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24 July 2023
There are reports of people and dogs suffering gastrointestinal illness after swimming in the Thames at Hurst Park.

Even with an increasing public awareness of the quantities of sewage and chemicals going into the Thames, "wild swimming" has never been more popular. If you swim, it is a good policy to let your doctor know should you fall ill with gastro-enteritis or giardia - otherwise no links are made and reporting to your GP is probably the only way of monitoring we have.

Although there was once a bathing station at Hurst Park, the Environment Agency asks the Friends to point out that the river Thames here is NOT designated bathing water, it is not monitored for infectious organisms affecting human and animal health and there are no plans to do so. Whilst many of us used to swim in the Thames quite safely, risk of illness may have increased not ony with combined sewage outfalls, but also with discharge of human waste from 50-60 residential boats illegally and permanently moored upstream of Hurst Park, which have no services.

As long ago as 2013, about 300 swimmers at Hampton Court picked up gastrointenstinal infections after a sponsored swim. The government back then issued a health warning that contact with Thames river water can carry serious health risks. A volunteer who takes water samples at Hurst Park for the worldwide Fresh Water Watch project, agreed: "The arrival of scores of unauthorised residential boats upstream of Hurst Park could be the cause for this increase in stomach illnesses caused by contact with river water. There are always risks from Weil's disease, Cryptosporidium and Giardia which are serious and unpleasant, and other factors are involved too. The risks can apply just as much to splashing, or other contact with river water where water goes into the eyes, the mouth, insect bites or open wounds. People who were once happy to swim in the Thames no longer do so because of these health risks. There is no sign of any improvement in the situation on the part of the authorities."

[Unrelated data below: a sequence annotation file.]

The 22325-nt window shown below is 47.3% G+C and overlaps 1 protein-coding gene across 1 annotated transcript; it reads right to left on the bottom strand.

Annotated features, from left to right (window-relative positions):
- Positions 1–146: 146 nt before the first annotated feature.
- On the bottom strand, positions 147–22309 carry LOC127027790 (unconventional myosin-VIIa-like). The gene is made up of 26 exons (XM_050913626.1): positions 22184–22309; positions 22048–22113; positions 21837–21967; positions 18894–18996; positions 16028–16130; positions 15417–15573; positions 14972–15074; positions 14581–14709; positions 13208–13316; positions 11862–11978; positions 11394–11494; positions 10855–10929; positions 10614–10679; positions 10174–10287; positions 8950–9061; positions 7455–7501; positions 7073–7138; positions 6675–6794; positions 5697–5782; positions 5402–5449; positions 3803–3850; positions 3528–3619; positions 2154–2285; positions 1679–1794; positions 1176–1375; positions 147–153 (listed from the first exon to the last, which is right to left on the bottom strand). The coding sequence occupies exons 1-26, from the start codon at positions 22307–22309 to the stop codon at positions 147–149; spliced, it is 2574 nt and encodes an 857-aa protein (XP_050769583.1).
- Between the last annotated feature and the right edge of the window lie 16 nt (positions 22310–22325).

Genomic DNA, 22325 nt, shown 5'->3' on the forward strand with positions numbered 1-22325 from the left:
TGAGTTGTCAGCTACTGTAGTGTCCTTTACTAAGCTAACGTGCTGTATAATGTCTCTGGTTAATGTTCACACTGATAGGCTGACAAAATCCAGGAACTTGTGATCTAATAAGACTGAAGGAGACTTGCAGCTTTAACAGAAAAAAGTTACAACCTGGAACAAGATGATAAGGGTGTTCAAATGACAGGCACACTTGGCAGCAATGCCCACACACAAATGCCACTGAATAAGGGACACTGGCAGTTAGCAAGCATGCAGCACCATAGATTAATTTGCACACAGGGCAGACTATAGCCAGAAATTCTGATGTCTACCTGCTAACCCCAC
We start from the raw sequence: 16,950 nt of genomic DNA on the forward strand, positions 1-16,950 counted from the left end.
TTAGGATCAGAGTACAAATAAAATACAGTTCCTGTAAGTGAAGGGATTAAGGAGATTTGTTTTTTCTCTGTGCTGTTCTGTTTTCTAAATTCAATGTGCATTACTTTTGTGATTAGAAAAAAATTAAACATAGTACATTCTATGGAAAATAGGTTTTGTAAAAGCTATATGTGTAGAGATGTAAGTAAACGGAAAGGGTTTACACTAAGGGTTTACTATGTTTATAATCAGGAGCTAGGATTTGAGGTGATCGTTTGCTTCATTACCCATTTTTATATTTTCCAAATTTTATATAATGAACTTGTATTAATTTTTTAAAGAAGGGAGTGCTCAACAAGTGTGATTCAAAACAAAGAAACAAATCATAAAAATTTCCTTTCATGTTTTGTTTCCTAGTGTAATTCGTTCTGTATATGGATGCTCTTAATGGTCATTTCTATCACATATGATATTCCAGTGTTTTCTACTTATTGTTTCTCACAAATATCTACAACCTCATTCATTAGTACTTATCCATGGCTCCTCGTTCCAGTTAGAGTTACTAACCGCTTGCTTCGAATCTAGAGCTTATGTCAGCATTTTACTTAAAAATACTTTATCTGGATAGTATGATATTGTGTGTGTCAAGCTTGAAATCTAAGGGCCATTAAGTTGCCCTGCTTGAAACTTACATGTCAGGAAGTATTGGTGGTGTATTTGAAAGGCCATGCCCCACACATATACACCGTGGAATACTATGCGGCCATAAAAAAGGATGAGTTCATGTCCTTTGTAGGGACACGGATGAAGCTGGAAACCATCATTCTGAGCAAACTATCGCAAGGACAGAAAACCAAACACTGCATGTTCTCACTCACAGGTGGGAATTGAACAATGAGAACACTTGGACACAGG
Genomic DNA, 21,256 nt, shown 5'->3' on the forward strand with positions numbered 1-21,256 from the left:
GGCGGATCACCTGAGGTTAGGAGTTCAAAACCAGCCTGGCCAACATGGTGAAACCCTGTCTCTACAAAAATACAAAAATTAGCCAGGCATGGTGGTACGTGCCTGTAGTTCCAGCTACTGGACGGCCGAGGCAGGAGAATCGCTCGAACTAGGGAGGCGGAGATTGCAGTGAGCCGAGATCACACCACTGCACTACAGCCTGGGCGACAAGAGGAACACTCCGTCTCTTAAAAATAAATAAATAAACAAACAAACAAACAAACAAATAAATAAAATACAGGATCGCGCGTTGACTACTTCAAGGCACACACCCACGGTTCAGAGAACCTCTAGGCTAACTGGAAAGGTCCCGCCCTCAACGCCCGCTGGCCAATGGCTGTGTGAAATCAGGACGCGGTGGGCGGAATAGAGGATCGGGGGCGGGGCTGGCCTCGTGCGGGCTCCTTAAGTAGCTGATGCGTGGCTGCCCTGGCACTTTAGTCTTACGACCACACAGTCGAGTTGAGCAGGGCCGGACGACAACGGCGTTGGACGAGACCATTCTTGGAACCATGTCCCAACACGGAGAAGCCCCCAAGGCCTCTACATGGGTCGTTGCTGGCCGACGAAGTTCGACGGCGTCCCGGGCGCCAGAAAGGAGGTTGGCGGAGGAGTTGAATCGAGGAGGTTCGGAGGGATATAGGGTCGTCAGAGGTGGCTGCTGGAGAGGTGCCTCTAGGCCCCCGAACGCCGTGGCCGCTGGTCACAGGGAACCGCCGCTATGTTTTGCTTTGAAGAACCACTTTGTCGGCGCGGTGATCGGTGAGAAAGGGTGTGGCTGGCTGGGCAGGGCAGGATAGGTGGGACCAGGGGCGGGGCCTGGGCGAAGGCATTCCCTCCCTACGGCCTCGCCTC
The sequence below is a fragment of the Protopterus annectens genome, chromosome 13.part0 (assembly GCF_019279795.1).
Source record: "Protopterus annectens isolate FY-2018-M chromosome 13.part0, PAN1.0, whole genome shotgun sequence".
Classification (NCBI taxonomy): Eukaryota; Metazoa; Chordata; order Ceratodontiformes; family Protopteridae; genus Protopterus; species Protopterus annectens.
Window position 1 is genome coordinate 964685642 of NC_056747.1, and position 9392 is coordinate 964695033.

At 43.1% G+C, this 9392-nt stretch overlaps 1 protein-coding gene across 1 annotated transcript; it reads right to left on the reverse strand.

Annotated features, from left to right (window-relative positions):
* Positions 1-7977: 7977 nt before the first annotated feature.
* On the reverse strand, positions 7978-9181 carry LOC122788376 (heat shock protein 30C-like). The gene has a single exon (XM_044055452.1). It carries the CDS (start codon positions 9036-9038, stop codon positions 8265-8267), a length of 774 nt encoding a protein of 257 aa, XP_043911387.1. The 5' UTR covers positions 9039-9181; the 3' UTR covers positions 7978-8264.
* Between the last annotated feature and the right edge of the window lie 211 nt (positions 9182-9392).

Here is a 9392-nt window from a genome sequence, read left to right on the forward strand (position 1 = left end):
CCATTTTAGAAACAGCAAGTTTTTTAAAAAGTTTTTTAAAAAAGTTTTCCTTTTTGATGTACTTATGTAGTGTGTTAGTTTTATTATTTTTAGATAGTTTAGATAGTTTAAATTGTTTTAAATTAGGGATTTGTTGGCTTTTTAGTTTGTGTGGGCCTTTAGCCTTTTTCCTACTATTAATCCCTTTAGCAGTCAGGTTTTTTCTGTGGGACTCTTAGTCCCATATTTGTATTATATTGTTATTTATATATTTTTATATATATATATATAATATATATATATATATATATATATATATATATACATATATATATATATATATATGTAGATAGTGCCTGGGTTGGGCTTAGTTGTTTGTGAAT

Reports in the media show a growing body of evidence about the health risks of swimming in the Thames:

Henley - Boys sick after river swimming

Government information: swimming in the river thames can carry risk of gastrointestinal illness

My London: Kids paddling in raw-sewage

Telegraph: dangerous levels ecoli in henley sewage pollution.

Cambridge Journal: Large outbreak of gastrointestinal event

Government information: ThamesSwim - epidemiological report on outbreak of gastrointestinal illness

BBC London report

Medical Net News: Thames typical of superbug breeding rivers says new study

Bucks Free Press: Cookham man gets giardia swimming in Thames

See also other references:

David Walliams experience - The Guardian

Swimming in the Thames can carry risk of illness - Weybridge Rowing